Figure 2.19. Airbreather/rocket, two-stage-to-orbit configuration with all-rocket second stage (left) and an all-rocket hypersonic glider, two-stage-to-orbit configuration with all-rocket second stage (right).

Although many concepts were analyzed and designed, these concepts were not able to displace an expendable rocket for any mission role.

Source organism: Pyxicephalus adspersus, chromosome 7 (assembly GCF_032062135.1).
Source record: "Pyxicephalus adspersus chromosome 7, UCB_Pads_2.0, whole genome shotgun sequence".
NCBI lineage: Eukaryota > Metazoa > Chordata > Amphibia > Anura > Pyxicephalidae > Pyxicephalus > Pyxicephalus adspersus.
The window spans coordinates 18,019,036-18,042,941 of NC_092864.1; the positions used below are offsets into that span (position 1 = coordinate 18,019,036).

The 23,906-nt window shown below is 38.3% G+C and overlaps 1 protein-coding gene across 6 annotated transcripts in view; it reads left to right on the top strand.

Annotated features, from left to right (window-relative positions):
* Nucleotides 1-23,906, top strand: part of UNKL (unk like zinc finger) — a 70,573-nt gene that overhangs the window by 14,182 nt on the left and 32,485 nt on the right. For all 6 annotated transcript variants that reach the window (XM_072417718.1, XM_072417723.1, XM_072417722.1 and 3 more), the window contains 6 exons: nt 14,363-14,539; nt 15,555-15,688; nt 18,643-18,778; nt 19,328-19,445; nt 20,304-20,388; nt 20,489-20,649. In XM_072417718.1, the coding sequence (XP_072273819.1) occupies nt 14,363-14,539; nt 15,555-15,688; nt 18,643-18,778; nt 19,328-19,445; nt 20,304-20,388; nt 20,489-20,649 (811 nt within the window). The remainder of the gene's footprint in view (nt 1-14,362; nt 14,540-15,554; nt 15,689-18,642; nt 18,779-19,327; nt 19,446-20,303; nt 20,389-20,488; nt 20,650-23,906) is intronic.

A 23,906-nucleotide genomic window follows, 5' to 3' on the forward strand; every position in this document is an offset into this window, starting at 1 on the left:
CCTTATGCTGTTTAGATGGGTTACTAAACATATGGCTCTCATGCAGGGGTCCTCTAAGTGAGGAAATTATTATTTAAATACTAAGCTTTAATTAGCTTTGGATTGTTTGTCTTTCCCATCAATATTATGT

For operational mission that deliver both crew and crew supplies in addition to large orbital payloads from different launch sites for different orbital inclinations and altitudes then the TSTO offers a wide range of versatility. As shown Figure 2.19, there are two TSTO concepts. As shown, these have rocket-powered hypersonic gliders for second stages. Just as is shown for Energia in Figure 2.10, a faired payload canister can be substituted for the hypersonic glider. If the nominal payload of the second stage returnable hypersonic glider is 7 metric tons, then the payload for the expendable canister second stage could be as large as 23 metric tons or a space station component approaching 28 metric tons. So the payload capability to orbit spans a four-to-one range. With the flying capability of an airbreathing propulsion first stage, considerable offset is available to reach different latitude than the launch site or to expand the launch window by flying either east or west to intercept the orbital launch plane. With this versatility to provide launch capability to different worldwide sites, the TSTO makes an excellent choice for a commercial space launcher. Note that the upper stage can have either a pointed nose or the spatular two-dimensional nose. The latter reduces the nose shock wave drag by as much as 40% [Pike, 1977]. Pike began his work on minimum drag bodies in the mid-1960s. The spatular nose can be used on almost any hypersonic configuration whether SSTO or TSTO, first stage or second stage. Even though some excellent designs were originated in Germany, France, Russia, and the United States based on available hardware with very capable performance to LEO, none were ever able to displace the expendable rocket. The launchers remained as they began, as ballistic missiles.